Perhaps you remember the Designin’ December Sewing Challenge? Find a designer original you like and recreate it for yourself. I always say: Why buy when you can make it yourself – better and for less money? Last December, we had a lot of lovely entries and generous sponsors too. You can read all about it right here! Perhaps you would like to join in this year?
For my Designin’ December entry I chose to make my version of these “BY WALID” jackets! I loved the patchwork design, the repurposed denim and the stitching! Absolutely loved!!
So scrounging through the bottom of my closets, you know, that stuff that you know you should get rid of but never actually do, I found two unwanted pairs of my kids’ jeans. BINGO! Add to that a metre of denim fabric I had leftover from a project and we were all set. I had already sewn up this McCalls pattern #M6657 in January 2014, so I was very familiar with it. I still have and wear that original me-made coat – handmade lasts forever! I’d just have to adjust the front and maybe the length of view C. By the way, why is this pattern for sale on Amazon for $46.12 CAN?
As you can see here, I was determined to place the large back pockets of the jeans on the front of my repurposed denim jacket. Sophie came over to inspect the process!
First step was to cut my fusible fleece to the correct shape and size as the front pattern piece. Then I cut the pocket off my jeans and cut the leg into pieces and laid all the pieces out on top of my fusible fleece until it was all covered. Notice the lighter coloured denim? I was a bit short so I just filled it in from my metre of denim. Some pieces I could just overlap as they were proper jeans seams. I would just top stitch them down. I didn’t mind if they frayed a little in the wash. Adds to the character! Some pieces had raw edges so I folded them under with a 1/2″ seam allowance and planned on sewing them down that way. A fun fabric puzzle!
Now for the other side of the front of my jacket. I first flipped over my fusible fleece and cut a mirror image out of fleece. Then I pieced together my denim cuttings to fill the mirrored fusible fleece front. This time I needed a small scrap of light coloured denim on the bottom side seam. I love that the only thing matching between the two fronts are the precisely placed jeans pockets!
Of course, the jeans pieces of the two fronts were being held together with a thousand pins pushed through the fusible fleece, so now was the time to top stitch everything down! Did I say I LOVE TOP STITCHING? I didn’t have much trouble sewing through the thick denim seams and fusible fleece with my Janome HD 3000. I did use a strong denim needle and my walking foot (sometimes), regular polyester thread in the bobbin and top stitching thread in the top. I did forget to remove a couple of pins as I was sewing, and only discovered them after I used my iron to press the fronts. Ouch!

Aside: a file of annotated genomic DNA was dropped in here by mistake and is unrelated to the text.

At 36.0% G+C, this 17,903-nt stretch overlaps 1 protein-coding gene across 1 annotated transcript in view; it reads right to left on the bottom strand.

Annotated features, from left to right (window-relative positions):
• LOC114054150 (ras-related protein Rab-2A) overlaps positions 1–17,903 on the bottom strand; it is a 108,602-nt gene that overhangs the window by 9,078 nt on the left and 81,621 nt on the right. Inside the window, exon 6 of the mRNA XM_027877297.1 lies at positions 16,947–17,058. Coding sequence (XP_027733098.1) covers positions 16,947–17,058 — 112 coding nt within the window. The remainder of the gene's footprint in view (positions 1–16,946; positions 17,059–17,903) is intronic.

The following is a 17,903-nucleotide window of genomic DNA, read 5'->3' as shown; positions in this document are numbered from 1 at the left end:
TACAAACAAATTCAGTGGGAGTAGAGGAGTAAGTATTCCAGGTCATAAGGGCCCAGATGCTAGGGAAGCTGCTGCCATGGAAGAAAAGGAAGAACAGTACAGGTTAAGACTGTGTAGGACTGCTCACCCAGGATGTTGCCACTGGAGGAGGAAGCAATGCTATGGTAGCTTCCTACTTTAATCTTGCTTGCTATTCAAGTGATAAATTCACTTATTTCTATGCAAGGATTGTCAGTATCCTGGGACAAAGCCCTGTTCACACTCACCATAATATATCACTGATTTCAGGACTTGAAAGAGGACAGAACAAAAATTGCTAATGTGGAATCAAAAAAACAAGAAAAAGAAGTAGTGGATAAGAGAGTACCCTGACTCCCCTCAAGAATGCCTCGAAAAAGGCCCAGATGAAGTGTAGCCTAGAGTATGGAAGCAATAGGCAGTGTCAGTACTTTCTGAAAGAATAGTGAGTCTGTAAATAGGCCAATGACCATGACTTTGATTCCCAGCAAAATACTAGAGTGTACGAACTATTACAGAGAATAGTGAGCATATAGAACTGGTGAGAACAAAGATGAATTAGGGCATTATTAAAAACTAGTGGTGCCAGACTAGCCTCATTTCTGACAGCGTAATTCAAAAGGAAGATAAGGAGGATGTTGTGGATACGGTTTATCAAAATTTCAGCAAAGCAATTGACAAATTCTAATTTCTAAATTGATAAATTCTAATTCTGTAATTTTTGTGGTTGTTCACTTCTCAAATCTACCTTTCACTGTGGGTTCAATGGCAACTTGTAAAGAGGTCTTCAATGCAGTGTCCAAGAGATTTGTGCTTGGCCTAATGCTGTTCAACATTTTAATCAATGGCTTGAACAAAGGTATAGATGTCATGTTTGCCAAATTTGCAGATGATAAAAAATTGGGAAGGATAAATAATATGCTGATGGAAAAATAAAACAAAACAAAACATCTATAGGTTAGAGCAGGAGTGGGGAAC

I used my “stitch in the ditch” foot with my needle to the far left position to help with even top stitching. I think I went through 1 1/2 spools of top stitching thread and I even played a game of chicken with one of the spools. Don’t you hate it when your top stitching thread runs out in the middle of a line of stitching? Don’t you LOVE it when you make it to the end of your stitching line without running out?
The back of the jacket was made using the same procedure as the front of the jacket, but I only had the one piece of fusible fleece to cover as it was cut on the fold. I used the legs of the small jeans, all cut open and flattened out, and again filled in the gaps on the fusible fleece with the lighter coloured denim.
The collar and sleeves were cut from my lighter coloured denim as well.
I did trim the excess fusible fleece out of all the seam allowances as much as I could. I also tried on the jacket as soon as I could, as I knew I would have to trim down the curve in the front opening of the jacket since I had made this pattern before. I absolutely LOVED filling in the so called “blank” spots in the jeans with random rows of top stitching!
The pattern didn’t call for it but I wanted to try mitred corners when finishing and hemming the bottom up. I really enjoyed the look of the mitred corners so I’ll have to keep them in mind for future projects too! I am thinking mitred corners would make a good YouTube video. I’ll have to do that next! The lining pattern pieces were provided with the pattern so cut the pieces out of a bright polyester fabric from my fabric stash, sewed them up and sewed it in according to the pattern instructions. I had the BEST buttons, saved from a purchase long ago from a button speciality shop.
Last of all photos of all the details…
and photographic proof of how warm bag making fusible fleece (yes that is what I used) and denim can be on a cold, snowy day …
Thank you for being very indulgent with me and browsing through this long post, full of photos! If you have any questions, perhaps I have missed providing some detail, please leave a comment and I shall try to answer! If you have an inkling to make something out of an “old” pair of jeans, please do, and let me know, I’d love to see it! It’s a wonderful way to bring life back to something that was previously headed for a second hand shop (hopefully) and a landfill (eventually).
Thank you for reading and commenting!
Stash busting with this project was minimal – I used up some polyester for the lining and some denim for the sleeves and collar. I think I am still at 117 metres in the fabric stash! Oops, I better do a recount. I just recalled that I bought a few metres of knit fabric to finish off my casual capsule wardrobe!